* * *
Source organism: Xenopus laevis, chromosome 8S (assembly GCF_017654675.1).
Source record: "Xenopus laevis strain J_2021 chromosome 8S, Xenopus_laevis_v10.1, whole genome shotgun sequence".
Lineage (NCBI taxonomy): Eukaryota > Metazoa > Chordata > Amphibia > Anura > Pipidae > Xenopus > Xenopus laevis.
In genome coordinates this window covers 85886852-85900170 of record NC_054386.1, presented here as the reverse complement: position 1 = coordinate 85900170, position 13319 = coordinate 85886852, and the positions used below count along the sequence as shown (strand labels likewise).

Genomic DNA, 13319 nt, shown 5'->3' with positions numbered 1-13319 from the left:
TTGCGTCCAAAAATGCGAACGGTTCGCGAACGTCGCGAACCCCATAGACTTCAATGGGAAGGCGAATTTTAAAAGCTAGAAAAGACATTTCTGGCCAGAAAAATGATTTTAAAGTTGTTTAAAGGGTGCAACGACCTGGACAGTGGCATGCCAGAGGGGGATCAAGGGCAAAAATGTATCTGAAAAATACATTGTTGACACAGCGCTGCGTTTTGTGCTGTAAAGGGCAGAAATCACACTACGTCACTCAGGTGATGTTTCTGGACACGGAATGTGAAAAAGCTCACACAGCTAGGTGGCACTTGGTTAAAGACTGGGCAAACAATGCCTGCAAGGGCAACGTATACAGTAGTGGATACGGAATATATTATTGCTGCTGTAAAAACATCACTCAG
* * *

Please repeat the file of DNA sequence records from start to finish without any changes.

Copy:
Source organism: Xenopus laevis, chromosome 8S (assembly GCF_017654675.1).
Source record: "Xenopus laevis strain J_2021 chromosome 8S, Xenopus_laevis_v10.1, whole genome shotgun sequence".
Lineage (NCBI taxonomy): Eukaryota > Metazoa > Chordata > Amphibia > Anura > Pipidae > Xenopus > Xenopus laevis.
In genome coordinates this window covers 85886852-85900170 of record NC_054386.1, presented here as the reverse complement: position 1 = coordinate 85900170, position 13319 = coordinate 85886852, and the positions used below count along the sequence as shown (strand labels likewise).

Genomic DNA, 13319 nt, shown 5'->3' with positions numbered 1-13319 from the left:
TTGCGTCCAAAAATGCGAACGGTTCGCGAACGTCGCGAACCCCATAGACTTCAATGGGAAGGCGAATTTTAAAAGCTAGAAAAGACATTTCTGGCCAGAAAAATGATTTTAAAGTTGTTTAAAGGGTGCAACGACCTGGACAGTGGCATGCCAGAGGGGGATCAAGGGCAAAAATGTATCTGAAAAATACATTGTTGACACAGCGCTGCGTTTTGTGCTGTAAAGGGCAGAAATCACACTACGTCACTCAGGTGATGTTTCTGGACACGGAATGTGAAAAAGCTCACACAGCTAGGTGGCACTTGGTTAAAGACTGGGCAAACAATGCCTGCAAGGGCAACGTATACAGTAGTGGATACGGAATATATTATTGCTGCTGTAAAAACATCACTCAG